The Ontogeny of Gap Crossing Behaviour in Bornean Orangutans (Pongo pygmaeus wurmbii).

Chappell J, Phillips AC, van Noordwijk MA, Mitra Setia T, Thorpe SK - PLoS ONE (2015)

Frequency (per observation day) of three categories of take-off support, for different ages of orangutans.AF = adult females (Juni and Kerry), AM = adult males (Gismo and Preman).
© Copyright Policy
Related In: Results  -  Collection

License
Show All Figures
getmorefigures.php?uid=PMC4495978&req=5

pone.0130291.g004: Frequency (per observation day) of three categories of take-off support, for different ages of orangutans.AF = adult females (Juni and Kerry), AM = adult males (Gismo and Preman).
Mentions: Different age-classes of orangutans also appeared to differ in their choice of takeoff support while crossing gaps (see Fig 4 and Table 2). In this study use of lianas was at a relatively low frequency for individuals of all ages, but is lowest for the youngest and oldest individuals. The most striking trend is the increase in frequency of use of trunks with age, and the corresponding decrease in frequency of use of branches. A Pearson chi-squared test showed that frequency of use of take-off supports with age differed significantly from the expected distribution (Chi-sq = 144.76, df. = 18, p<0.0001). Inspection of the standardized cell residuals showed that individuals aged 1–4 years old used branches more frequently than expected and trunks less frequently than expected, while this pattern was reversed for adult females and males.

Bottom Line: Our results suggest that gap crossing varies with both physical and cognitive development.Smaller individuals also crossed disproportionately large gaps relative to their size, by using support deformation.Our results suggest that orangutans acquire the full repertoire of gap crossing techniques, including the more cognitively demanding ones, before weaning, but adjust the frequency of the use of these techniques to their increasing body size.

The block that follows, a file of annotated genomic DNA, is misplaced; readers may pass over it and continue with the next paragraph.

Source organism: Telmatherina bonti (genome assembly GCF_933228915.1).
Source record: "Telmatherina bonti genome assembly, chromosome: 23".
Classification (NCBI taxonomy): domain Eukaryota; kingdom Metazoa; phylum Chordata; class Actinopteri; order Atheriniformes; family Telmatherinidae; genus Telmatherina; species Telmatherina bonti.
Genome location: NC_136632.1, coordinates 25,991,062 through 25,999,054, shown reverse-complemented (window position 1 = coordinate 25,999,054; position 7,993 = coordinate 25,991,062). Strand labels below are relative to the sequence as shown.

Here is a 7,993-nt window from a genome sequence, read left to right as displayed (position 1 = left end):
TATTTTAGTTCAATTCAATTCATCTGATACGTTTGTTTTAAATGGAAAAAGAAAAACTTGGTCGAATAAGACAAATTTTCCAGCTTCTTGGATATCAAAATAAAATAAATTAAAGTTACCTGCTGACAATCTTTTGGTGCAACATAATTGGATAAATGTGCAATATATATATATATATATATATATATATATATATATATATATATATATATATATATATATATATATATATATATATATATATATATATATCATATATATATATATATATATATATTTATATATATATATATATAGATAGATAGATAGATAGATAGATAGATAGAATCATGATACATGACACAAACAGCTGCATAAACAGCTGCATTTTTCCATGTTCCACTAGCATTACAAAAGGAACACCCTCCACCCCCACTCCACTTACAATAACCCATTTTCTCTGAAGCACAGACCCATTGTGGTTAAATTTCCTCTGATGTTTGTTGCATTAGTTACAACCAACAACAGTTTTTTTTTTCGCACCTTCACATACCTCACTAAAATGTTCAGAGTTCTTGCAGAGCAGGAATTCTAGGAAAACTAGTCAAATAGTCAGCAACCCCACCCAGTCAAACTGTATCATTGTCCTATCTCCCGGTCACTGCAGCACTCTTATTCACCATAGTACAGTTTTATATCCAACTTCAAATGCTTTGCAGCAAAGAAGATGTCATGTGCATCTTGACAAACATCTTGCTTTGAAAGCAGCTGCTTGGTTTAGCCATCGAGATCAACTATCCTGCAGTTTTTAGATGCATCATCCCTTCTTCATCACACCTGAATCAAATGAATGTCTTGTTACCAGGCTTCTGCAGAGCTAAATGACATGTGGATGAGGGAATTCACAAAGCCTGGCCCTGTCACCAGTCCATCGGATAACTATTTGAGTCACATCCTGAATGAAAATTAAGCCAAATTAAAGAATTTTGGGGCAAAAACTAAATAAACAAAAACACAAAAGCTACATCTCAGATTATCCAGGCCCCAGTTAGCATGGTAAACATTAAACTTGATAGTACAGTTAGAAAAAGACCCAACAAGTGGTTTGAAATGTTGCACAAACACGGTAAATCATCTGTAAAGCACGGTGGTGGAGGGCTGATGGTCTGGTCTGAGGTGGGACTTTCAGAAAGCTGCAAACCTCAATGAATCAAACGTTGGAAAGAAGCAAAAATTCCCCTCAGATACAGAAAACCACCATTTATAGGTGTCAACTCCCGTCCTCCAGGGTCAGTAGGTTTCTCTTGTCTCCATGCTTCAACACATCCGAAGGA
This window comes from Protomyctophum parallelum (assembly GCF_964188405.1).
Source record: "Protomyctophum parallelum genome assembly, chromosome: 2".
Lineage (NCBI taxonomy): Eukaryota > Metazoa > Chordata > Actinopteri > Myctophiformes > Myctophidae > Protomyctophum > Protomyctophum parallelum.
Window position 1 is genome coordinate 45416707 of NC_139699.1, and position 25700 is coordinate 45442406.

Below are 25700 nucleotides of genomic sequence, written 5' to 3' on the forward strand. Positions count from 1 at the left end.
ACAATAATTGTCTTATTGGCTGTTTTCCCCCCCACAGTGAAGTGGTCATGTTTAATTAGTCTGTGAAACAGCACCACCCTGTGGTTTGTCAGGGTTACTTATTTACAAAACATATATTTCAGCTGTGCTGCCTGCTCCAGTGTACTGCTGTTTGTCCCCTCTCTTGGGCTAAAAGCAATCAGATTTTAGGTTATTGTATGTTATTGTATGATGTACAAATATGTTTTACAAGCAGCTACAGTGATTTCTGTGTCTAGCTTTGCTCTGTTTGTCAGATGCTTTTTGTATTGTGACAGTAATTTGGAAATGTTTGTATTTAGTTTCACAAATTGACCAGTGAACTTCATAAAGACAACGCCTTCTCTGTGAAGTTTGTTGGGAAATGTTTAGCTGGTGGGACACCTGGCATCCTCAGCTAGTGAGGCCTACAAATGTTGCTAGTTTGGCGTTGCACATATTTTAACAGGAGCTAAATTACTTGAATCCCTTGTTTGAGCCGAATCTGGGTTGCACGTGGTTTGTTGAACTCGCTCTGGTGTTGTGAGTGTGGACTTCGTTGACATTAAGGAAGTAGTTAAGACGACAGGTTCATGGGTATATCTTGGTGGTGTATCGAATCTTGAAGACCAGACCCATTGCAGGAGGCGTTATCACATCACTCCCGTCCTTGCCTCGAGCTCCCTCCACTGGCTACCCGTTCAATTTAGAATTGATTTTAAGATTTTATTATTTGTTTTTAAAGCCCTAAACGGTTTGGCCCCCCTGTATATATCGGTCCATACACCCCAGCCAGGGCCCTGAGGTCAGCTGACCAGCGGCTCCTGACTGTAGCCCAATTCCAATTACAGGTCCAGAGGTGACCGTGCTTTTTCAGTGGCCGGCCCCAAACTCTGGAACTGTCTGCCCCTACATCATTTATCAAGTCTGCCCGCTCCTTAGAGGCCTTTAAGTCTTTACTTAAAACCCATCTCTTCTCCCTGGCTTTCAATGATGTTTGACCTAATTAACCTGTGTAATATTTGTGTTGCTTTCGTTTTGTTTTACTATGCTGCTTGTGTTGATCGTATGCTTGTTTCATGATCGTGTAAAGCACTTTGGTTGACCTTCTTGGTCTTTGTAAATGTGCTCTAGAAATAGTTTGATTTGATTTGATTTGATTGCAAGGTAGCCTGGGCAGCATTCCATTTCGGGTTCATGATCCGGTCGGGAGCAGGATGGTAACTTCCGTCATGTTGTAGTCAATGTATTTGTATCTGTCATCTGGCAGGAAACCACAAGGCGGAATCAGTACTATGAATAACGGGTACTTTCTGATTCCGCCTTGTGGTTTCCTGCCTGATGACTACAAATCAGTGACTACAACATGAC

View Article: PubMed Central - PubMed

Affiliation: School of Biosciences, University of Birmingham, Birmingham, United Kingdom.

ABSTRACT
For orangutans, the largest predominantly arboreal primates, discontinuous canopy presents a particular challenge. The shortest gaps between trees lie between thin peripheral branches, which offer the least stability to large animals. The affordances of the forest canopy experienced by orangutans of different ages however, must vary substantially as adult males are an order of magnitude larger in size than infants during the early stages of locomotor independence. Orangutans have developed a diverse range of locomotor behaviour to cross gaps between trees, which vary in their physical and cognitive demands. The aims of this study were to examine the ontogeny of orangutan gap crossing behaviours and to determine which factors influence the distance orangutans crossed. A non-invasive photographic technique was used to quantify forearm length as a measure of body size. We also recorded locomotor behaviour, support use and the distance crossed between trees. Our results suggest that gap crossing varies with both physical and cognitive development. More complex locomotor behaviours, which utilized compliant trunks and lianas, were used to cross the largest gaps, but these peaked in frequency much earlier than expected, between the ages of 4 and 5 years old, which probably reflects play behaviour to perfect locomotor techniques. Smaller individuals also crossed disproportionately large gaps relative to their size, by using support deformation. Our results suggest that orangutans acquire the full repertoire of gap crossing techniques, including the more cognitively demanding ones, before weaning, but adjust the frequency of the use of these techniques to their increasing body size.

No MeSH data available.


Related in: MedlinePlus